Damage to the heart and blood vessels is repaired quickly for most smokers who stop smoking, even for long-time smokers. In one year, your risk of heart attack drops dramatically. In five years, most smokers who have quit cut their risk of stroke to nearly that of a nonsmoker. 

Learn more about heart disease and tobacco use and sign into My HealtheVet to send a question about quitting to your VA healthcare provider.  

HIV 

Research shows that people with HIV are two to three times more likely to be smokers than people who don’t have HIV. Smoking is tough on the body, and that’s especially true for people with HIV. They are more likely to get sick more frequently. 

Smokers who have HIV face the same tobacco-related health risks as other smokers – such as cancer, cardiac disease, stroke, and chronic obstructive pulmonary disease – often called COPD.  

Plus, people with HIV who smoke have an increased risk of respiratory tract infections, including acute bronchitis, bacterial pneumonia, and tuberculosis. The risk of pneumocystis pneumonia – a serious infection more common among people with HIV – is increased by smoking. 

Smoking can affect the metabolism and effectiveness of some medications that are used to treat HIV. This may cause a faster progression from HIV to AIDS. Overall, people with HIV who smoke have a shorter life expectancy than people with HIV who don’t smoke.  

Learn more about HIV and tobacco use and sign into My HealtheVet to send a question about quitting to your VA healthcare provider.  

Post-Traumatic Stress Disorder 

If you are a Veteran living with post-traumatic stress disorder (PTSD) and you smoke, you are not alone. Veterans with PTSD are more likely to smoke than Veterans without PTSD.  

Many people with PTSD report that they smoke to manage their mood and to deal with symptoms of stress and anxiety. While smoking may feel like it provides some relief, in the long run it can make your PTSD and stress symptoms worse.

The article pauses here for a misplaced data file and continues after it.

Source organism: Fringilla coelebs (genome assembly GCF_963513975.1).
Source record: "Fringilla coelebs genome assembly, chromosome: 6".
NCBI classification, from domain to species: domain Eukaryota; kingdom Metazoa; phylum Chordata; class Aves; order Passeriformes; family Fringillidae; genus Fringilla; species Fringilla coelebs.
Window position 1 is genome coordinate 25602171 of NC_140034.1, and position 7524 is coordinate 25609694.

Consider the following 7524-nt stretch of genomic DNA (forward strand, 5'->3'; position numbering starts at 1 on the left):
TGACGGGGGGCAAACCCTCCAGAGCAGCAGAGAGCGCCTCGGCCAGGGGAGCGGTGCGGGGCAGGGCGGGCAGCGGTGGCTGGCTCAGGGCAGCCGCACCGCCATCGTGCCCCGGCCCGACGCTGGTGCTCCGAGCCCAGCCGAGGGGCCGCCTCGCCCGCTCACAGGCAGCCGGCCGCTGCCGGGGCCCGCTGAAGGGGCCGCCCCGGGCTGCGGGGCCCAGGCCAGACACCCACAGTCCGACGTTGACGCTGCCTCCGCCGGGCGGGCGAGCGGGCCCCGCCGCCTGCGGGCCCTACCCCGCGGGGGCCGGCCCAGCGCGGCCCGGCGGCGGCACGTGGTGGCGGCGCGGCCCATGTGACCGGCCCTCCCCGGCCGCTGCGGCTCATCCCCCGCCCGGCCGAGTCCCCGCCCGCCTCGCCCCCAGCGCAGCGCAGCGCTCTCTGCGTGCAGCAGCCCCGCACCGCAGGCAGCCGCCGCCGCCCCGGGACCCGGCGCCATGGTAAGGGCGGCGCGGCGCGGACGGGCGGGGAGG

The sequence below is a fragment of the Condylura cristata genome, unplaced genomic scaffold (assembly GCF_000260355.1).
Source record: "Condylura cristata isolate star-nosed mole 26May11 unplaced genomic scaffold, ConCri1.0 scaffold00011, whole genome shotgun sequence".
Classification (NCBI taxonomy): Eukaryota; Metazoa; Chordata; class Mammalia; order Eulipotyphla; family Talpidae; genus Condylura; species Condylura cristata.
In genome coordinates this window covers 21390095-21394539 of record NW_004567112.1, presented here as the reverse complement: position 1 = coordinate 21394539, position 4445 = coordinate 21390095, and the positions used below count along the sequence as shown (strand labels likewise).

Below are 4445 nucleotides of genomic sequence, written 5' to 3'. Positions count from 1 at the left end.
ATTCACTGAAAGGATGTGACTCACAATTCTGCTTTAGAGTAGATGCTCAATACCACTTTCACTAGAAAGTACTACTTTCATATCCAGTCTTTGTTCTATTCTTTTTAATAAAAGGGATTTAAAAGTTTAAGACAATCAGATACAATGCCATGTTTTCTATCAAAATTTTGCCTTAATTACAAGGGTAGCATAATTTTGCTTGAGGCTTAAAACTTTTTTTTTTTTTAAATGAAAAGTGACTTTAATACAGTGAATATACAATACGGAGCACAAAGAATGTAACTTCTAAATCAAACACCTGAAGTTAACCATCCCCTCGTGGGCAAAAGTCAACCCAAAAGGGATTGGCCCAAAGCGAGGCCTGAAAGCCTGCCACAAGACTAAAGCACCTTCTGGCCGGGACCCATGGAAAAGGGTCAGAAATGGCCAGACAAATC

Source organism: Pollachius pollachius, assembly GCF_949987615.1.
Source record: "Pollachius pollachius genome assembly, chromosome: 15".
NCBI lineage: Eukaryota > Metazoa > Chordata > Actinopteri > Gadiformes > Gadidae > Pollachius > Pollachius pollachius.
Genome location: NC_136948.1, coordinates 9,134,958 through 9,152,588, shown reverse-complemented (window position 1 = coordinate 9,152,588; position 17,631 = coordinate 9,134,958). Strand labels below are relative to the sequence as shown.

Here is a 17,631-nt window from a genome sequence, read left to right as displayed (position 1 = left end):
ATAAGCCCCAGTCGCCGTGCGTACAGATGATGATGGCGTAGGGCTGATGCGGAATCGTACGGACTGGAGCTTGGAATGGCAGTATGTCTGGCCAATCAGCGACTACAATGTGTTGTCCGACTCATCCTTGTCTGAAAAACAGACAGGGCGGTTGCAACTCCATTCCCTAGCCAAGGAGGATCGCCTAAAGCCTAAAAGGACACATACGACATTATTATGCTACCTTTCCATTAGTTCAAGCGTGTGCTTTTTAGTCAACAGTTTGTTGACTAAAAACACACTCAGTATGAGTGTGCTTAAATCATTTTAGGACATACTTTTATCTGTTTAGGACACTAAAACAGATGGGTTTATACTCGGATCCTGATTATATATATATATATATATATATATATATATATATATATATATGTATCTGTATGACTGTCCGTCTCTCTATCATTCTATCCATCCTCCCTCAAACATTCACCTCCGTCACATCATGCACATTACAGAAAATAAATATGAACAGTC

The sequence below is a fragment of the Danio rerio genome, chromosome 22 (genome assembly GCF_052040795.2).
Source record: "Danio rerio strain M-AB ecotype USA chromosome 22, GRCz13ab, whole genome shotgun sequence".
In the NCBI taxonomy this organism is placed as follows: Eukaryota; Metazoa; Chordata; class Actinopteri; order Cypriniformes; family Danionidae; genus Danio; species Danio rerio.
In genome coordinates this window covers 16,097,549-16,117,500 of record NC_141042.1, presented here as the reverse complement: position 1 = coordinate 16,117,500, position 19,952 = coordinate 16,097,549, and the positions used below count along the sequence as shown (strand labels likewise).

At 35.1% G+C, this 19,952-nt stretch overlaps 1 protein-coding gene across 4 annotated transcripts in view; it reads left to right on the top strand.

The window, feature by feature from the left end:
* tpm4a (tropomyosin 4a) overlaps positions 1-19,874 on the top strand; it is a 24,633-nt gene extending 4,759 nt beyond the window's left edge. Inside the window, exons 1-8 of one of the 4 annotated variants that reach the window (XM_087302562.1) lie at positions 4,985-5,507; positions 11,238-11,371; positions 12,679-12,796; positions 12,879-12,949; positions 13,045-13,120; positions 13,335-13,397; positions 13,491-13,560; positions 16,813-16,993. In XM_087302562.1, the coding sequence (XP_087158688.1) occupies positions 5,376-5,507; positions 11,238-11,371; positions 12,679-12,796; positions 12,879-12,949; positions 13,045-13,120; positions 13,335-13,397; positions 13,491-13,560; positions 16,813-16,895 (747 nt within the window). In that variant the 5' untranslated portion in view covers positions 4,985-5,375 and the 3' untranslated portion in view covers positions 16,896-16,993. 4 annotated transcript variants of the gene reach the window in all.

Smoking can also make it harder to fall asleep and worsen the quality of your sleep, and it may cause problems with specific medications.  

If you quit smoking, you may experience less anxiety and some relief from your PTSD symptoms, especially the longer you stay quit. It will improve your mood and quality of life and certain medications for depression or anxiety will be more effective.  

Learn more about PTSD and tobacco use and sign into My HealtheVet to send a question about quitting to your VA healthcare provider.  

If you’re in distress or having suicidal thoughts, call VA Crisis Line at 800-273-8255 and press 1, send a text to 838255, or chat online

Substance Use Disorders 

An adult with a substance use disorder (SUD) is three to four times more likely to smoke than someone who doesn’t have a SUD. About 70% to 80% of people with SUD are smokers. And 50% of deaths among people with an alcohol use disorder who smoke are due to tobacco-related diseases. If you have a SUD, quitting smoking decreases your chances for contracting throat, mouth, and lung cancers.  

Many people in SUD treatment want to quit smoking and have a good chance at doing so, especially with the support of counseling and medication. Since smoking can sometimes trigger the desire to use another substance, quitting smoking may help you in your long-term recovery from substance use. If you have depression, and are in treatment for alcohol use, quitting smoking can make it easier for you to drink less or quit drinking.  

Learn more about SUD and tobacco use and sign into My HealtheVet to send a question about quitting to your VA healthcare provider.